A street history of the nude. Daniel Miller on Spencer Tunick.

Daniel Miller

As the latest UK exhibition of Spencer Tunick finds its feet at The Lowry, Daniel Miller tries to discover why Spencer, like so many artists before him, chooses to work with the nude. Plus, below, a behind-the-scenes vodcast of what it was actually like to bare all in Salford this spring.

Jacques Derrida recounts an experience of waking up one morning, and crossing from his bedroom to the shower. Midway through his journey the philosopher is struck to discover ‘oneself naked, one’s sex exposed, stark naked before a cat that looks at you without moving, just to see…’ He feels ashamed, and this makes him feel more ashamed. He wonders if nudity is the difference between humans and animals, felines and ‘the animal, that, therefore, I am.’

Besides humans, no animal has ever attempted to dress itself. But the attempt at some point always fails. This cat arrives ‘like an ambassador… [charged with] the immense symbolic responsibility with which our culture has always charged the feline race’ to remind the philosopher of a dumber reality. Language is clothing; a way of dressing appearances. Silence, nakedness and truth (‘the naked truth’), beyond rhetoric, exist together in an intimate embrace. Perhaps this is why the nude has been a subject of art for so long.

Nakedness manifests both our human and animal natures. The nude aestheticizes the experience, and intensifies the contradiction. Kenneth Clark cites Aristotle: ‘Art completes what nature cannot… finish.’ Nature cannot finish human nature. Our Sisyphean species is drawn to keep redefining itself. The nude cloaks the condition in an idealized form. From Michelangelo to Manet, what’s represented in the nude is never nakedness exactly, but the naked body as a medium, or a message, or an index. At the height of the Renaissance, the idea was transcendent vitality. On the ceiling of the Sistine Chapel, or outside the Palazzo della Signoria, the nude was epic and virile, larger than life. After the Industrial Revolution, and mankind’s  industrially refined status, the nude became increasingly perverted, sickly-sweet.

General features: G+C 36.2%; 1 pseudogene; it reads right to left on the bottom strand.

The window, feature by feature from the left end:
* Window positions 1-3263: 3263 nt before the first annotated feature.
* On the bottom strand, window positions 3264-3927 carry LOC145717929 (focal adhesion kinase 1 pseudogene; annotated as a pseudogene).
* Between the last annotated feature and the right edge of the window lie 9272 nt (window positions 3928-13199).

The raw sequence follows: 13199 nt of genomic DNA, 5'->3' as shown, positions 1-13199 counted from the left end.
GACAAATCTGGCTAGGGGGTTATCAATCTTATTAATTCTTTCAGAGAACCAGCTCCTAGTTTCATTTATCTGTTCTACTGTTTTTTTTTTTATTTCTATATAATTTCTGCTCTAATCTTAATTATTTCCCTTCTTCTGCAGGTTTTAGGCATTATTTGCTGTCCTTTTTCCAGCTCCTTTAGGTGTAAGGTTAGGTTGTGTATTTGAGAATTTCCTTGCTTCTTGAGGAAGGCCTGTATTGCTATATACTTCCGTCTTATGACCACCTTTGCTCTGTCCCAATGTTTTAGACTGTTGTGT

These portrayals expressed their contemporary realities, in each case as a mirror of the artist’s power. Whereas in the Renaissance the artist was a man of strength, overflowing with life, by the fin-de-siecle he had become despised; an error in creation who aestheticized his own abjection. Industrial civilization introduced a new agent: photography, the bearer of a more machine-like vision. Photography created the circuits for the distribution of new nudes – in cinema, advertising, pornography and photojournalism. These new channels relaxed social attitudes governing the exposure of flesh, while at the same draping flesh in multiplying layers of media.

Today, a hyper-rapid information system extends across the planet. There has never been more access to data, and never less ‘naked’ data. Everything arrives third-hand, premeditated, veiled; touched by millions of unseen users, servers, robots, clients, packaged, routed, sorted, processed, linked…

Spencer Tunick’s productions belong to this paradigm. All that’s offered is a proposition: an opportunity to experience mass public nudity. This is accompanied by an alibi – ‘you can call it art’ – and a proviso – ‘you will become (part of) a media spectacle’. The first clause preserves modesty; the second one powers the enterprise, supporting the caravan as it moves around the planet. Only a tight-ass could straightforwardly criticize this. You could argue that it is populist and superficial, or claim that public nudity is ugly and immodest, in whatever form it takes, but in both cases what you’d have would be a cover-up, masquerading as an exposé.